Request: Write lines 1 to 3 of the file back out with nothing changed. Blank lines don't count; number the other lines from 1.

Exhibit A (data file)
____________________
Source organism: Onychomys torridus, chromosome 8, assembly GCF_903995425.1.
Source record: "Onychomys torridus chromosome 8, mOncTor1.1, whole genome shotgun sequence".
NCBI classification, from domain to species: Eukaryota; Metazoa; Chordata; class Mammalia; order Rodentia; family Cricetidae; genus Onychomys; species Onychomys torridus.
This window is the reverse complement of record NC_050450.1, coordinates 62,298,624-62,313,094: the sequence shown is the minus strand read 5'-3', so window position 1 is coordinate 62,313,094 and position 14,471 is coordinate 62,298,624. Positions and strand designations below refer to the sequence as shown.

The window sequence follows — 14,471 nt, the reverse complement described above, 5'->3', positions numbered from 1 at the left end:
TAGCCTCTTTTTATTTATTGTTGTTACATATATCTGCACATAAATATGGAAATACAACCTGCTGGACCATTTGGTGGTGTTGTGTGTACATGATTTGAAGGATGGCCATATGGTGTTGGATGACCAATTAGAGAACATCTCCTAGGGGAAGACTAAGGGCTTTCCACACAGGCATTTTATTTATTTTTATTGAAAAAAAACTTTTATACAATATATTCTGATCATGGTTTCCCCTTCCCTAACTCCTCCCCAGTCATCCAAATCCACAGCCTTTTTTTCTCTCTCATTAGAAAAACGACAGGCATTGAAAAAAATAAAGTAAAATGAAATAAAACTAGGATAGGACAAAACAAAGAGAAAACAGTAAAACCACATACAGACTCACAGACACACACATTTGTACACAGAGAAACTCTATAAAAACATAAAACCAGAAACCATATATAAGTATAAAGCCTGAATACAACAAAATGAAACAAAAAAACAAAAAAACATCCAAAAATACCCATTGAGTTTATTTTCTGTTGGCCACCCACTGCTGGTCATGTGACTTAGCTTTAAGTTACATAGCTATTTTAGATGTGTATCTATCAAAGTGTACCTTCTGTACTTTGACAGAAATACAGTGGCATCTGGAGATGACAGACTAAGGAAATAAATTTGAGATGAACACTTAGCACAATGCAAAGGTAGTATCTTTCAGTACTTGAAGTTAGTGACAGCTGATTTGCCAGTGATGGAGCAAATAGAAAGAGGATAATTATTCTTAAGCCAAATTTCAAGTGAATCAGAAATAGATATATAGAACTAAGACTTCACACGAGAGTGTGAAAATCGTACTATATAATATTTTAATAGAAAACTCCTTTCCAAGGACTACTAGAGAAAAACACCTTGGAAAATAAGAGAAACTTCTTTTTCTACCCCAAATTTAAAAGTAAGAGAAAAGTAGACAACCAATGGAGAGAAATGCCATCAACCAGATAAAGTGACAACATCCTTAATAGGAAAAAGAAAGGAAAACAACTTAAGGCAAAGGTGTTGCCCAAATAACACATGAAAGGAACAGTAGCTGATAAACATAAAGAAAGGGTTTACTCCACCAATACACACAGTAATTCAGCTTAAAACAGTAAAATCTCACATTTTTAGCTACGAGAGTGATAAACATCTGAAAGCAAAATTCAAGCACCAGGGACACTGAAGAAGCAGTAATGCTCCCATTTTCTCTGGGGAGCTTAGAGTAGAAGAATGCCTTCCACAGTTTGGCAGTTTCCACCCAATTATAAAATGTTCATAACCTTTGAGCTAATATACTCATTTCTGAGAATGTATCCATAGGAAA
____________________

Source organism: Onychomys torridus, chromosome 8, assembly GCF_903995425.1.
Source record: "Onychomys torridus chromosome 8, mOncTor1.1, whole genome shotgun sequence".
NCBI classification, from domain to species: Eukaryota; Metazoa; Chordata; class Mammalia; order Rodentia; family Cricetidae; genus Onychomys; species Onychomys torridus.